I enjoyed a slice of life as only Sondheim can deliver it last night, attending the first Valley production of “Sweeney Todd School Edition,” which is being performed by Spotlight Youth Theatre in Glendale through Sunday. Folks who hit tonight’s show can enjoy the added thrill of sharing the company’s 2012/13 season reveal.
I ran into director Kenny Grossman after the show. “You’re a brave man,” I told him. “That’s a big show for a small stage.” It only worked because of clever set design — the work of Grossman and Bobby Sample. There’s also serious fun with props, the work of Vicki Grossman. (Think tools of the meat pie trade.)
There’s even a pair of Grossmans in the cast. Carly Grossman is part of the very capable ensemble, and Jamie Grossman completely rocked the role of Mrs. Lovett. Sondheim is a bear to sing, but she’s got both serious vocal chops and delightful comedic timing. The University of Arizona musical theatre program is fortunate that she’s joining their freshman class next year.
A warning to mom and pop Grossman, however. That freshman year sails by. Seems we just sent daughter Lizabeth off to college, and she’s returning next week proud to be a sophomore already. Attend the tale of the empty nest. Several seniors in the cast share college plans in their program bios — including ASU’s Barrett College/Herberger Institute for Design and the Arts and NYU’s Tisch School of the Arts.
Tyler J. Gasper, whose program bio notes that he’ll “soon be heading to New York City,” performs the role of Sweeney Todd. Gasper has performed with several Valley theater companies, including Arizona Broadway Theatre, Hale Centre Theatre, Theater Works and Desert Stages Theatre. Gasper’s bio also notes that he’s been cast in the Phoenix Theatre production of “Spring Awakening” so fans will know where to find him.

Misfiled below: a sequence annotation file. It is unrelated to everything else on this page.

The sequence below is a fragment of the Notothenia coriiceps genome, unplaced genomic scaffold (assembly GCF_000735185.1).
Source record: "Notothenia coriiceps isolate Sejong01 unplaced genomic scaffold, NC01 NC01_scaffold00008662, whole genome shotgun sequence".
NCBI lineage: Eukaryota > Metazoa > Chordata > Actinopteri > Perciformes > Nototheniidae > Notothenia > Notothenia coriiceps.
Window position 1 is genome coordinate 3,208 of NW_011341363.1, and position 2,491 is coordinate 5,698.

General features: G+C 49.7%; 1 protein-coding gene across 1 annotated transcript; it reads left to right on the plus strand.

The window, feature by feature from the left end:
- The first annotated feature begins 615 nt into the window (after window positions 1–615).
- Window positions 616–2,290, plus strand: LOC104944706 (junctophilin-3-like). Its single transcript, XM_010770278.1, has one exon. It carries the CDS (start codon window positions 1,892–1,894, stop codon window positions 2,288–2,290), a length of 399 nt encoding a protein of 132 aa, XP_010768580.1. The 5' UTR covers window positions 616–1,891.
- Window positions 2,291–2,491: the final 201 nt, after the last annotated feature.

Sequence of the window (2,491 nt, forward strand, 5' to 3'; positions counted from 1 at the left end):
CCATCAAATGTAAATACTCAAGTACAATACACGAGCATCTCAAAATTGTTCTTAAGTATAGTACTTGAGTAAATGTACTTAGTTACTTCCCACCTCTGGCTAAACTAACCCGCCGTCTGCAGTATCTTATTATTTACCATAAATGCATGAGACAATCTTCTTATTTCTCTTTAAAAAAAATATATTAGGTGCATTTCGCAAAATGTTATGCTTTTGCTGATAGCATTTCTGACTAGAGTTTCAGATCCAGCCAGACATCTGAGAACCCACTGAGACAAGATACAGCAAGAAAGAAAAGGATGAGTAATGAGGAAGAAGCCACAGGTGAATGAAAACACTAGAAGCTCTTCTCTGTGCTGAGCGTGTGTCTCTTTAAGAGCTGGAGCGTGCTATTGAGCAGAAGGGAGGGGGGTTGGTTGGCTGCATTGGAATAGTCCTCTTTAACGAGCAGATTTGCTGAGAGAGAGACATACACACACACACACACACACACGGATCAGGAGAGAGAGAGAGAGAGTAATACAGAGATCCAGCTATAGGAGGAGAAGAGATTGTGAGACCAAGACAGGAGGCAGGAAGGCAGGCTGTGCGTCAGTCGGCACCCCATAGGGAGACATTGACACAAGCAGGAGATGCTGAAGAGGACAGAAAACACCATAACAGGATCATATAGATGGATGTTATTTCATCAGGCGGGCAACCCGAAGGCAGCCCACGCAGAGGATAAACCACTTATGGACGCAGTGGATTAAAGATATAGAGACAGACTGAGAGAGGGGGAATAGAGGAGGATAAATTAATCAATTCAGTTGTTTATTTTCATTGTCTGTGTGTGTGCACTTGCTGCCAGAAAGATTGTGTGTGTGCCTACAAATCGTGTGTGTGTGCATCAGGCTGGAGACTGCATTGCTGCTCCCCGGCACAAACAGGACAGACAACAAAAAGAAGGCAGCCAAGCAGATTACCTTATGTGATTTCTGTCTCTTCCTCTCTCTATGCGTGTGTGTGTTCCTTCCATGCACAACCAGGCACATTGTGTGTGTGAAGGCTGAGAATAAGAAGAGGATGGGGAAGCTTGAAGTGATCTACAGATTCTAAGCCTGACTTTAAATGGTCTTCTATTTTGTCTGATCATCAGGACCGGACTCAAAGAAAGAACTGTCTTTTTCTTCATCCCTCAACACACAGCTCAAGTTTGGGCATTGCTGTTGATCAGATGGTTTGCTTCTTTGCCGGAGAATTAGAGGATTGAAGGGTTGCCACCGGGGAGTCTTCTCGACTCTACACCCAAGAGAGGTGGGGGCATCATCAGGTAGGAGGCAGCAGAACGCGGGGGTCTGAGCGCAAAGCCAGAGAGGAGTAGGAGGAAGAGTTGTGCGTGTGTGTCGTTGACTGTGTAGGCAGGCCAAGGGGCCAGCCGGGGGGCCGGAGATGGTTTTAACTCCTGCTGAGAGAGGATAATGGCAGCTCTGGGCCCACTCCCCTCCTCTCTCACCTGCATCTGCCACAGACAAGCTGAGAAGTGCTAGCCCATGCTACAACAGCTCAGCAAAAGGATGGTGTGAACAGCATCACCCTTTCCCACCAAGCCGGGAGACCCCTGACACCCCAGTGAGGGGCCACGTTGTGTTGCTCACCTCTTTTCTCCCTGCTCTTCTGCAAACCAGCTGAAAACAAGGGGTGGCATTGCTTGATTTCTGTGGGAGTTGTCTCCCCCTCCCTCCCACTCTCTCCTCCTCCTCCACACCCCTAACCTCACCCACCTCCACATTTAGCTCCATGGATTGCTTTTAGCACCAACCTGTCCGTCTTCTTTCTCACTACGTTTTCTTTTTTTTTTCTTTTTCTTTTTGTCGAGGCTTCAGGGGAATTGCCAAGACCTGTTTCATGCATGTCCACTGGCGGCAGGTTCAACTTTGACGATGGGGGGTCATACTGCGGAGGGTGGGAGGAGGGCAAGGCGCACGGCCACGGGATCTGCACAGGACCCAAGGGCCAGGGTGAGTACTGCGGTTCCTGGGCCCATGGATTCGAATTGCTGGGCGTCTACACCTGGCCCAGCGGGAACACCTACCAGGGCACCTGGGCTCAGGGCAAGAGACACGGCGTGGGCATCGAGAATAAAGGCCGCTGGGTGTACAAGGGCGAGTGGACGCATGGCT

Several cast members were culled from Arizona School for the Arts in Phoenix and the Arizona Conservatory for Arts and Academics in Peoria, including some I saw in another area first — a school production of “Spring Awakening.” This is another “mature content” musical and Spotlight notes that parental guidance is suggested.
Though I wasn’t wild about every element of the show, I felt sympatico with Grossman’s vision the minute I read his director’s statement. “Sweeney Todd, School Edition isn’t about violence and blood,” he wrote. “It is a very complex story about injustice.” Its themes resonate in contemporary American society, consumed by discrepencies between the 99% and the 1%.
“The characters,” adds Grossman, “are emotional and deep.” He advises theater goers to “Focus on the love and tortured souls of the characters” rather than the musical’s violence and blood. Teens will take me to task for saying this, but it’ll be a few years until they fully appreciate the depth of love hidden amidst all that blood. That’s part of the challenge in giving youth such meaty roles.
Grossman’s note also alludes to the humor in this work, which features book by Hugh Wheeler in addition to music and lyrics by Stephen Sondheim. I’ve seen two previous productions of “Sweeney Todd” and this was the funniest by far — in a good way. My favorite part of the show has always been a song titled “Johanna.” Butcher that and it’s all over in my book. Thankfully, Sam Brouillette (Anthony Hope) does a lovely job with the melody.
Half the fun was hearing reactions of audience members who’ve apparently never seen the musical before. The cumulative effect of revenge gone wrong is shocking in the show’s final scenes, and I enjoyed hearing a good gasp or two. But I was puzzled by the use of head mics in such a small house with actors plenty good at projecting their voices.
Still, I’m hoping folks will support the Spotlight Youth Theatre production of “Sweeney Todd School Edition.” It’s a slice of life that’s hard to find elsewhere, and it took real guts to put it on their menu.
Note: The musical director for “Sweeney Todd School Edition” at Spotlight Youth Theatre is Mark 4Man. Costumes are by Tamara Treat. Hair and make-up is by Angel DeMichael. Please note that although a Monday matinee is listed on their website, your final chance to see the show is Sunday, May 6.
Coming up: Museum meets asylum, Jim Gradillas talks playwriting
Update: Spotlight Youth Theatre’s 2012/13 season includes “The Little Mermaid Jr.” (Oct 26 -Nov 11), “The Best Christmas Pageant Ever” (Dec 12 – Dec 23), “The 25th Annual Putnam County Spelling Bee” (Jan 11 – Jan 27), “The Yellow Boat” (Feb 15 – Mar 3), “Once On This Island” (Apr 5 – Apr 21), “Footloose” (May 24 – Jun 6). Weigh in on their Facebook page. Post updated 5/6/12.